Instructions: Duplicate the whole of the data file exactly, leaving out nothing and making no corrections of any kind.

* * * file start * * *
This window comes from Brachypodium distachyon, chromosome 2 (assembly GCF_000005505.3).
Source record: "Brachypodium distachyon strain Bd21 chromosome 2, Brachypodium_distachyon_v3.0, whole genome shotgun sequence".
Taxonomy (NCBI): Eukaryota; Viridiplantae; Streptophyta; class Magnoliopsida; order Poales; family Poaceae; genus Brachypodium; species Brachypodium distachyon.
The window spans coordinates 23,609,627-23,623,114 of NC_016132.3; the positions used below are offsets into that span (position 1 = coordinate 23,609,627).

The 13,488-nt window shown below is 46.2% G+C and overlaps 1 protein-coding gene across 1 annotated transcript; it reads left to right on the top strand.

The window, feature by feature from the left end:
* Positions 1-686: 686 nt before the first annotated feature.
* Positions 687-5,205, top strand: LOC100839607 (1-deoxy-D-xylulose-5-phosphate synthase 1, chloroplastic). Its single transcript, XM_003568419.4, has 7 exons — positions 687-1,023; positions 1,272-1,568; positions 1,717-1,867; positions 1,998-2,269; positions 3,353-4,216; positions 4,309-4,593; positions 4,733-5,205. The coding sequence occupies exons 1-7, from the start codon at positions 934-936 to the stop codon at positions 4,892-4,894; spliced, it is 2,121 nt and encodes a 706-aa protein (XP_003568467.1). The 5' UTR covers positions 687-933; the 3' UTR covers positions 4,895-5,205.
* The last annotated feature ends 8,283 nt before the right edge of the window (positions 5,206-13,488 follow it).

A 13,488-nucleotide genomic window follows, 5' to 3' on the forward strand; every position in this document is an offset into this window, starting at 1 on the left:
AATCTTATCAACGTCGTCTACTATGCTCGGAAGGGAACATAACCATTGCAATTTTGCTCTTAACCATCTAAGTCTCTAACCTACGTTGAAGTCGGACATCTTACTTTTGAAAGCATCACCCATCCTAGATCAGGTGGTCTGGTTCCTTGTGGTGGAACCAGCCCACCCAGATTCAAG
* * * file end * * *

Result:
This window comes from Brachypodium distachyon, chromosome 2 (assembly GCF_000005505.3).
Source record: "Brachypodium distachyon strain Bd21 chromosome 2, Brachypodium_distachyon_v3.0, whole genome shotgun sequence".
Taxonomy (NCBI): Eukaryota; Viridiplantae; Streptophyta; class Magnoliopsida; order Poales; family Poaceae; genus Brachypodium; species Brachypodium distachyon.
The window spans coordinates 23,609,627-23,623,114 of NC_016132.3; the positions used below are offsets into that span (position 1 = coordinate 23,609,627).

The 13,488-nt window shown below is 46.2% G+C and overlaps 1 protein-coding gene across 1 annotated transcript; it reads left to right on the top strand.

The window, feature by feature from the left end:
* Positions 1-686: 686 nt before the first annotated feature.
* Positions 687-5,205, top strand: LOC100839607 (1-deoxy-D-xylulose-5-phosphate synthase 1, chloroplastic). Its single transcript, XM_003568419.4, has 7 exons — positions 687-1,023; positions 1,272-1,568; positions 1,717-1,867; positions 1,998-2,269; positions 3,353-4,216; positions 4,309-4,593; positions 4,733-5,205. The coding sequence occupies exons 1-7, from the start codon at positions 934-936 to the stop codon at positions 4,892-4,894; spliced, it is 2,121 nt and encodes a 706-aa protein (XP_003568467.1). The 5' UTR covers positions 687-933; the 3' UTR covers positions 4,895-5,205.
* The last annotated feature ends 8,283 nt before the right edge of the window (positions 5,206-13,488 follow it).

A 13,488-nucleotide genomic window follows, 5' to 3' on the forward strand; every position in this document is an offset into this window, starting at 1 on the left:
AATCTTATCAACGTCGTCTACTATGCTCGGAAGGGAACATAACCATTGCAATTTTGCTCTTAACCATCTAAGTCTCTAACCTACGTTGAAGTCGGACATCTTACTTTTGAAAGCATCACCCATCCTAGATCAGGTGGTCTGGTTCCTTGTGGTGGAACCAGCCCACCCAGATTCAAG